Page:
Tenth of December
Random House, 2013, pg 251
It has been some time since I’ve read a book of short stories from an American writer and enjoyed them. For some reason I’ve had some back luck-that and I’m tired of reading about middle class problems, or, at least, the ones that I find when I read short stories. Which is not to say Sanders avoids these themes but Tenth of December takes some more interesting approaches to the avoids the easy outs and self satisfying conclusions and takes his narratives in different directions. He, too, uses a good dose of humor and the fantastical to flip what otherwise might be conventional into something perceptive.
The first in that line is the opening story, Victory Lap, which uses a multiple points of view to describe an attempted abduction. What makes the story worth reading is the different voices he uses, especially the boy who has been so smothered as he has grown up that he doesn’t have any idea how to make a decision of his own. When he finally decides to save the young girl who is about to be raped he can’t avoid thinking about his parent’s rules:
Then he was running. Across the lawn. Oh God! What was he doing, what was he doing? Jesus, shit, the directives he was violating! Running in the yard (bad for the sod);
And they go on that for sometime in a humorously panicked tone that at once makes fun of the parents and turns a story of heroism into a critique of it. The humor, the sharp edge that can descend easily into disrespect, is handled well in Tenth of December. And while the stories always have a knowing wink from Saunders, as if he knows this is all just a bit ridiculous, it doesn’t ruin them.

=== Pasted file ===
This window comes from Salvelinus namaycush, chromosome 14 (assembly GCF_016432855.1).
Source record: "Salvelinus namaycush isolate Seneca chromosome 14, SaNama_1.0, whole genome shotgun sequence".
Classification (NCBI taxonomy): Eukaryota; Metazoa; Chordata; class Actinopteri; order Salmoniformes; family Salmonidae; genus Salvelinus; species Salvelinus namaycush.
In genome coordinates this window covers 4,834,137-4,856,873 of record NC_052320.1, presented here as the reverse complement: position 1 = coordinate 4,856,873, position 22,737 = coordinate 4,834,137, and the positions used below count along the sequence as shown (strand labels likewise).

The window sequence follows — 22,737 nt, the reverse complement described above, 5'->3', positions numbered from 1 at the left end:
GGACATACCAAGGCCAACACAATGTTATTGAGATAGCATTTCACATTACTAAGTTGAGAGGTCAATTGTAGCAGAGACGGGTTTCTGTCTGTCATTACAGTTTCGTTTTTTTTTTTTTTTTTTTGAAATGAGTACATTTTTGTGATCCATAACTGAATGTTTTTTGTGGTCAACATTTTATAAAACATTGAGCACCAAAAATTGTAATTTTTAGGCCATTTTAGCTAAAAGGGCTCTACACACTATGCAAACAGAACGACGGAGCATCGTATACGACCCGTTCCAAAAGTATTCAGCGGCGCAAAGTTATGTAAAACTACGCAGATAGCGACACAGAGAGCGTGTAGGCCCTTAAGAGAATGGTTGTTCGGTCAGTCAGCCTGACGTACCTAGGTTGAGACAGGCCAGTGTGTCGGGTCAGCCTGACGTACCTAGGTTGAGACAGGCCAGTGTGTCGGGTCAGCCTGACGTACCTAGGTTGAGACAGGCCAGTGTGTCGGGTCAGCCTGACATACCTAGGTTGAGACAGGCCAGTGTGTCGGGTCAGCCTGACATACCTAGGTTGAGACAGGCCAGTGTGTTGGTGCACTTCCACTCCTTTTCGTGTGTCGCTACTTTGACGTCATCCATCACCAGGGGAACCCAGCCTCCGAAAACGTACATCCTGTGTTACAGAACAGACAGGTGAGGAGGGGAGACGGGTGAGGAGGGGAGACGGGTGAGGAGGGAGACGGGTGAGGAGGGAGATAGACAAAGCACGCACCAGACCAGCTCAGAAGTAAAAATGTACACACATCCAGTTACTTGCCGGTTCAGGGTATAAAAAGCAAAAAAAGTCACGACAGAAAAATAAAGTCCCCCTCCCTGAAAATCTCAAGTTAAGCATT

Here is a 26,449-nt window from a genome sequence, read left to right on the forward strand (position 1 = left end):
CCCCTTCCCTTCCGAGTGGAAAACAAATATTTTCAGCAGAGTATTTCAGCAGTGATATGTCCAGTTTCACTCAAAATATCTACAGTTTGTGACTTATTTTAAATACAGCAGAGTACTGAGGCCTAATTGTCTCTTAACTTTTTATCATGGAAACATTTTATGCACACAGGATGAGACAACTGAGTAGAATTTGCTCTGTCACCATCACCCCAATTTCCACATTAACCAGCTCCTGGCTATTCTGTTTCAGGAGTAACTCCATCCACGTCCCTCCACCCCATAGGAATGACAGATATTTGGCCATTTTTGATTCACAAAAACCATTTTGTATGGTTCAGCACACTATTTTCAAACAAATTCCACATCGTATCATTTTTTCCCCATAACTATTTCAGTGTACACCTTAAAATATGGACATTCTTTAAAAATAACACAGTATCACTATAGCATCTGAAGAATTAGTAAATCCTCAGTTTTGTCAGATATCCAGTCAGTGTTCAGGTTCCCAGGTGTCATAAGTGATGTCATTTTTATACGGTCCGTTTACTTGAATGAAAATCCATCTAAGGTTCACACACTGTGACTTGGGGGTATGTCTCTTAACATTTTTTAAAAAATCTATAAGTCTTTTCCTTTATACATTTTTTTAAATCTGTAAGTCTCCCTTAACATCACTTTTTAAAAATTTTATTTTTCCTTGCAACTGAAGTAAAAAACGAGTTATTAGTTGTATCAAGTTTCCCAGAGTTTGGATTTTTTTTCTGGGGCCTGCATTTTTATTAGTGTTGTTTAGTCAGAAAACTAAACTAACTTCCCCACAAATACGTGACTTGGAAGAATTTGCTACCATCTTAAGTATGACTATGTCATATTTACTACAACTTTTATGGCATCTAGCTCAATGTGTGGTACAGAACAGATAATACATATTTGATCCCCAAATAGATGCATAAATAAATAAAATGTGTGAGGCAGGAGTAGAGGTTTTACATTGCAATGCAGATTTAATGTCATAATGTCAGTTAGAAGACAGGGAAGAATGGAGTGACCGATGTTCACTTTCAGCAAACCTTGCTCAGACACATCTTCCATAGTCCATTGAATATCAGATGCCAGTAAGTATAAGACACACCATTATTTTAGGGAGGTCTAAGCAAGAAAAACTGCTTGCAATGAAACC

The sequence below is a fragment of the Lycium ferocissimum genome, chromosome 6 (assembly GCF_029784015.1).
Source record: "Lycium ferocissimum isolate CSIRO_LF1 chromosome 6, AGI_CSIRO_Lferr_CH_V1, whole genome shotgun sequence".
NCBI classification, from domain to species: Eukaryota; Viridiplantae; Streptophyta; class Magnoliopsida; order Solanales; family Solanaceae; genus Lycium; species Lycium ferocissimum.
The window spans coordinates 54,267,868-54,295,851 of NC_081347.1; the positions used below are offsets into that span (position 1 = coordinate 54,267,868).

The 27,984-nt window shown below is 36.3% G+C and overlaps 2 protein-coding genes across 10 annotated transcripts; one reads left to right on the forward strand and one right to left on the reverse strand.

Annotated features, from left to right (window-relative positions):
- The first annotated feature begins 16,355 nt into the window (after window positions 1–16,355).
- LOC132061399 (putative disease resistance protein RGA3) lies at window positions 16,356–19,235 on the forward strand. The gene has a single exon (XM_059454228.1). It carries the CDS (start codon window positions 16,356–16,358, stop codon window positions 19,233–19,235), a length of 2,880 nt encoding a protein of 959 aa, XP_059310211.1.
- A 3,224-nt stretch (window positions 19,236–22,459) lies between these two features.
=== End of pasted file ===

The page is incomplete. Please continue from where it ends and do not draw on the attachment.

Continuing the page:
He is at his most successful when he keeps closest to the little defeats and accidents of everyday life, pulling from those the absurdity that is masked behind the common place. In the The Semplica Girl Diaries he creates a family that is trying to keep up with its neighbors, spending all its money on appearances. While it sounds familiar, there is something obscure, just off page, that is swirling around the family. The statues that they have bought, just like the ones everyone else has, have disappeared and now the family is at risk of arrest. Using the fantastical, the statues are more than stone ad to have let one escape is dangerous. It is in this play between the desire to keep up with your neighbors, the purchase of what ostensibly are tacky garden decorations, and the sentient statutes, that makes the story resonate with the absurdities and traumas of the lower middle class. Certainly, there is a lightness to the story, no dirty realism here, but that is what makes it refreshing.
The lightness comes at the expense of knowing the characters. Saunders is not necessarily a character driven writer but most of the stories in the collection revolve around their inner lives. Al Roosten is the best at looking inside the desperation of a man who doesn’t quite have it together, but is holding on as best he can. It is an internal monolog full of the desperate tropes that people use to convince themselves everything will turn out alright. Of course, for Roosten it probably won’t. Yet the story has a charm that keeps it from the looserus americanus style of writing. Roosten is human, his decisions are not fiat-acomplie, but the uncertain steps of a man who doesn’t know where he is going.
The sense that the characters don’t know exactly know where they are going gives Saunders a touch, not of hope, but an openness that evades the frivolous that is always wanting to enter his stories. He keeps that at bay by holding his characters close and giving them a life that resonates still, despite the absurdities that happen. I would like a little more complexity in his work, a deeper play amongst his character’s thoughts, but what he has on display here is still significantly interesting.